Tag Archives: scientific method

Agile as something you do

I have spent the last 2 evenings in Birmingham listening to talks by @diaryofscrum at @ScrumUK and @stevejpitchford at @bcsbrum about management and ‘Agile’ software development, which brought some of my own concerns into sharper focus, particularly about the Scrum framework. In many discussions with practitioners over the last couple of years, I’ve heard the following phrases:

“Agile is an adjective not a verb”
“Agile isn’t something you do, it’s something you are”
“Agile is a philosophy not a method”
“Agile isn’t a process”

Someone who ISN’T agile has to start somewhere. They typically need to DO something, to write software. Would we claim,”Scientific” is an adjective not a method? We wouldn’t, because it is both. The scientific method is a function which delivers what we call “scientific knowledge” as its value. If it didn’t, it would be pointless.

Managers are generally trying to get things done. Each team must agree its own Agile Operating Model (thanks to BCS’s ‘Agile Foundations’ book for that useful phrase.) What came out of the last couple of evenings was pragmatic application of philosophy. Many organisations take Scrum as a starting point, without realizing that “framework” is to be taken very literally. Scrum doesn’t paint the complete picture. It is (part of) a process to organize work. It says almost nothing about how to do that work. It is an alternative to writing a project plan “up-front”, when you know least.

An Agile Operating Model is a process which delivers a value, so it is a function. My scientific hypothesis is that it delivers valuable business function change, sometimes in the form of software. It is itself a business function. Agility has business functions as first class citizens. It doesn’t meet general expectations of a process because it can recursively self-modify. That doesn’t mean it isn’t one. As the kids say, “get you an agile function that can do both”.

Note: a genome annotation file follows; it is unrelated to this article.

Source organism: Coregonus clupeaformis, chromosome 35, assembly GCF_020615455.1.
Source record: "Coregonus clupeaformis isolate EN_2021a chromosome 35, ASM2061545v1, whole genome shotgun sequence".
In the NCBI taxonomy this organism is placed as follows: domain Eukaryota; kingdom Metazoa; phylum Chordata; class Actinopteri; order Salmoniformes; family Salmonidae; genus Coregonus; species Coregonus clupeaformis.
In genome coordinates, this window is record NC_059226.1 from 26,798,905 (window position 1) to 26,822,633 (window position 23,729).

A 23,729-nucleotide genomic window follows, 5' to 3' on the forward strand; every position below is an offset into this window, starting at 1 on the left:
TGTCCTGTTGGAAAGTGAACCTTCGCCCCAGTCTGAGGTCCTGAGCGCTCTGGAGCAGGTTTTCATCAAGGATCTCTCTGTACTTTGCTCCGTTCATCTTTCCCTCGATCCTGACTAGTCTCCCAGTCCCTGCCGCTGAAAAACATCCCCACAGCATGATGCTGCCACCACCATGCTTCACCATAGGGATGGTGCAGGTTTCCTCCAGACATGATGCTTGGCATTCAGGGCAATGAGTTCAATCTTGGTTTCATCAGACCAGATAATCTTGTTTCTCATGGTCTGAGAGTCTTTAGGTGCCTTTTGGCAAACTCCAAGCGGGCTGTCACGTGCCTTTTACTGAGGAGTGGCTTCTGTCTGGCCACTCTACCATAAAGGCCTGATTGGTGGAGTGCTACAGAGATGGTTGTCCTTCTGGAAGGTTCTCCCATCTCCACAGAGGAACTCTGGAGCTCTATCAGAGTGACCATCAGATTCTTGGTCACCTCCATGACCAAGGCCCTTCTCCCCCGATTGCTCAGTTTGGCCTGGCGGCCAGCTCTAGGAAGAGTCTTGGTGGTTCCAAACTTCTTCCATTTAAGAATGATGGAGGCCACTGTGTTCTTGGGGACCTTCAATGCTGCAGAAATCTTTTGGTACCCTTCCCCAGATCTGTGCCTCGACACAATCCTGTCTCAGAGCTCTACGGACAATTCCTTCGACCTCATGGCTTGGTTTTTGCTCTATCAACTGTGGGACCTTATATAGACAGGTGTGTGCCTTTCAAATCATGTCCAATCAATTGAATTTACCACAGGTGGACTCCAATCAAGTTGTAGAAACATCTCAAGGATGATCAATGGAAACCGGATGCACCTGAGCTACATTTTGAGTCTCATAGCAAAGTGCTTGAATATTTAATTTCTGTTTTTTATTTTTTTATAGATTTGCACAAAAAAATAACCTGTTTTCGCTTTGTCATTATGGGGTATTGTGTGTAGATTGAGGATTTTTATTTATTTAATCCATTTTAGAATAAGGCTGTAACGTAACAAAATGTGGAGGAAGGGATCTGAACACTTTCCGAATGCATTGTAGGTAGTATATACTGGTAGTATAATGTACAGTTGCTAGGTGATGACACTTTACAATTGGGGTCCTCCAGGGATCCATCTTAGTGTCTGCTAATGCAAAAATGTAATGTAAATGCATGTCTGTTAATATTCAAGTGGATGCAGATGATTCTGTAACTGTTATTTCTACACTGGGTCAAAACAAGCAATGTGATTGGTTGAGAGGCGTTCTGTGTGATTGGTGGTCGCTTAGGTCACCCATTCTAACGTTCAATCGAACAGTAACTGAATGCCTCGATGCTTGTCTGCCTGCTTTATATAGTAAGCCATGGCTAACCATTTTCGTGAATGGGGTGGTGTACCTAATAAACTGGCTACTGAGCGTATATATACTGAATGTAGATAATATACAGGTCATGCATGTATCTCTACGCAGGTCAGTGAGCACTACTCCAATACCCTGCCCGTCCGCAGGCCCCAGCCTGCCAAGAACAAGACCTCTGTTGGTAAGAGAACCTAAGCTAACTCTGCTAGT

Computational Science + Informatics = Software Development

1970s At university, I studied Physics and:

  • Computer Science

but it had very little to do with computers. It was far more about becoming a

  • Computer Programmer

1980s When I started work I heard about the increasing formalisation of the software development process and I wanted to be a

  • Software Engineer

1990s I’d moved into server management by the time I qualified as a

  • Chartered Information Systems Engineer

which fit in with my thinking that information is the important resource in any organisation but took me no closer to knowing how to make great software efficiently. I became disillusioned by watching people trying to apply the rigorous methods of hard engineering to the uncertainties and unknown complexities of software. I became interested in prototyping, incremental delivery and Agile.

2000s I was increasingly drawn to the idea that constructing software is a design discipline and that a software developer needed to be a

  • Software Craftsman

2010s After a few years working with an agile software team, I decided I wanted to try writing software again myself. A few weeks ago, an online MIT course on Python programming introduced me to an idea that I felt very comfortable with: a good developer is a

  • Computational Scientist (I’d settle for ‘Computing Scientist’)

and I’d add the option

  • Informatician, which overlaps with what librarians do now

Agile development processes are adaptations of the scientific method, to research what customers want and work out how to give it to them in the way that meets their opinion of best value, and I don’t see why software developers can’t be their own customer. Every great new software component starts off as someone’s experiment.